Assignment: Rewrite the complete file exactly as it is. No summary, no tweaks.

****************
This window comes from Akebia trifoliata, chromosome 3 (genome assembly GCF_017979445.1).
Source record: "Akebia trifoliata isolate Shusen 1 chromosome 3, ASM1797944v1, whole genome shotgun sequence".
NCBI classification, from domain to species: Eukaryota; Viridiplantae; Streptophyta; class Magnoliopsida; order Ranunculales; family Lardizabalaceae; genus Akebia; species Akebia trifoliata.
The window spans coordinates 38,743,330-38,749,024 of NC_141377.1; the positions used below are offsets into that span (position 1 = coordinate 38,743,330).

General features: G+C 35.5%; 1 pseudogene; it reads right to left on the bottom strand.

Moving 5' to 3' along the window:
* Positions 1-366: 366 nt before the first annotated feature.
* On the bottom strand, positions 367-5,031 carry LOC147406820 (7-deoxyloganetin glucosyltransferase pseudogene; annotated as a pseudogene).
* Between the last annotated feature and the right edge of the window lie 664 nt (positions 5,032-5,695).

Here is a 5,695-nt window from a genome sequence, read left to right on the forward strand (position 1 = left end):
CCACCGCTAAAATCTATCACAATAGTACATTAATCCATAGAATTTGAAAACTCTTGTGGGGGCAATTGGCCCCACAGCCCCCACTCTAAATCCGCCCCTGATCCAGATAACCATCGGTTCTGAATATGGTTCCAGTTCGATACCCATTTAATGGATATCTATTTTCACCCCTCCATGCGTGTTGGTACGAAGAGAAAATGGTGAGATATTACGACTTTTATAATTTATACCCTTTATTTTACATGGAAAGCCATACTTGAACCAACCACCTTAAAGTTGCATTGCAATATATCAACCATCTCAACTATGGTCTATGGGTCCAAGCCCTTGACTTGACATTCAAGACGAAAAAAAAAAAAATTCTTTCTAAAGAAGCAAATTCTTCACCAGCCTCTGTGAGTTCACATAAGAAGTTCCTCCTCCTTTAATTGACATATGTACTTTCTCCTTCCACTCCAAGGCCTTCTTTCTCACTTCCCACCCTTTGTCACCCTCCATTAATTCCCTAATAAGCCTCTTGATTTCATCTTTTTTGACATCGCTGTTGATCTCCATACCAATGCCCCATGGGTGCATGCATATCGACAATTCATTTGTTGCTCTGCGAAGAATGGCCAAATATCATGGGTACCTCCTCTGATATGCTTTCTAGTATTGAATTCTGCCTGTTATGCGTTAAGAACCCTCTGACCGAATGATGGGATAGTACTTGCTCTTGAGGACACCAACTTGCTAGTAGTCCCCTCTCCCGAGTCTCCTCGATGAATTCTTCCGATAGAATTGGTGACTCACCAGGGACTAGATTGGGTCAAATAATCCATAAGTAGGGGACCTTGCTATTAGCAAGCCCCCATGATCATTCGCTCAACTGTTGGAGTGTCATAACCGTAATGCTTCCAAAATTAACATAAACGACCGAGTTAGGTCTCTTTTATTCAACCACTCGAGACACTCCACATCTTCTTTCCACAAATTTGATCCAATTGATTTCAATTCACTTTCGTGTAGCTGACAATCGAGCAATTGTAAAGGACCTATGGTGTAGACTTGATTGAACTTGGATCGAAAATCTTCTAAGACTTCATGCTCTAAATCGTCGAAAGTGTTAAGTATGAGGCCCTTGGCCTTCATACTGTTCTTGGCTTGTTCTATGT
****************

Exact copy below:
This window comes from Akebia trifoliata, chromosome 3 (genome assembly GCF_017979445.1).
Source record: "Akebia trifoliata isolate Shusen 1 chromosome 3, ASM1797944v1, whole genome shotgun sequence".
NCBI classification, from domain to species: Eukaryota; Viridiplantae; Streptophyta; class Magnoliopsida; order Ranunculales; family Lardizabalaceae; genus Akebia; species Akebia trifoliata.
The window spans coordinates 38,743,330-38,749,024 of NC_141377.1; the positions used below are offsets into that span (position 1 = coordinate 38,743,330).

General features: G+C 35.5%; 1 pseudogene; it reads right to left on the bottom strand.

Moving 5' to 3' along the window:
* Positions 1-366: 366 nt before the first annotated feature.
* On the bottom strand, positions 367-5,031 carry LOC147406820 (7-deoxyloganetin glucosyltransferase pseudogene; annotated as a pseudogene).
* Between the last annotated feature and the right edge of the window lie 664 nt (positions 5,032-5,695).

Here is a 5,695-nt window from a genome sequence, read left to right on the forward strand (position 1 = left end):
CCACCGCTAAAATCTATCACAATAGTACATTAATCCATAGAATTTGAAAACTCTTGTGGGGGCAATTGGCCCCACAGCCCCCACTCTAAATCCGCCCCTGATCCAGATAACCATCGGTTCTGAATATGGTTCCAGTTCGATACCCATTTAATGGATATCTATTTTCACCCCTCCATGCGTGTTGGTACGAAGAGAAAATGGTGAGATATTACGACTTTTATAATTTATACCCTTTATTTTACATGGAAAGCCATACTTGAACCAACCACCTTAAAGTTGCATTGCAATATATCAACCATCTCAACTATGGTCTATGGGTCCAAGCCCTTGACTTGACATTCAAGACGAAAAAAAAAAAAATTCTTTCTAAAGAAGCAAATTCTTCACCAGCCTCTGTGAGTTCACATAAGAAGTTCCTCCTCCTTTAATTGACATATGTACTTTCTCCTTCCACTCCAAGGCCTTCTTTCTCACTTCCCACCCTTTGTCACCCTCCATTAATTCCCTAATAAGCCTCTTGATTTCATCTTTTTTGACATCGCTGTTGATCTCCATACCAATGCCCCATGGGTGCATGCATATCGACAATTCATTTGTTGCTCTGCGAAGAATGGCCAAATATCATGGGTACCTCCTCTGATATGCTTTCTAGTATTGAATTCTGCCTGTTATGCGTTAAGAACCCTCTGACCGAATGATGGGATAGTACTTGCTCTTGAGGACACCAACTTGCTAGTAGTCCCCTCTCCCGAGTCTCCTCGATGAATTCTTCCGATAGAATTGGTGACTCACCAGGGACTAGATTGGGTCAAATAATCCATAAGTAGGGGACCTTGCTATTAGCAAGCCCCCATGATCATTCGCTCAACTGTTGGAGTGTCATAACCGTAATGCTTCCAAAATTAACATAAACGACCGAGTTAGGTCTCTTTTATTCAACCACTCGAGACACTCCACATCTTCTTTCCACAAATTTGATCCAATTGATTTCAATTCACTTTCGTGTAGCTGACAATCGAGCAATTGTAAAGGACCTATGGTGTAGACTTGATTGAACTTGGATCGAAAATCTTCTAAGACTTCATGCTCTAAATCGTCGAAAGTGTTAAGTATGAGGCCCTTGGCCTTCATACTGTTCTTGGCTTGTTCTATGT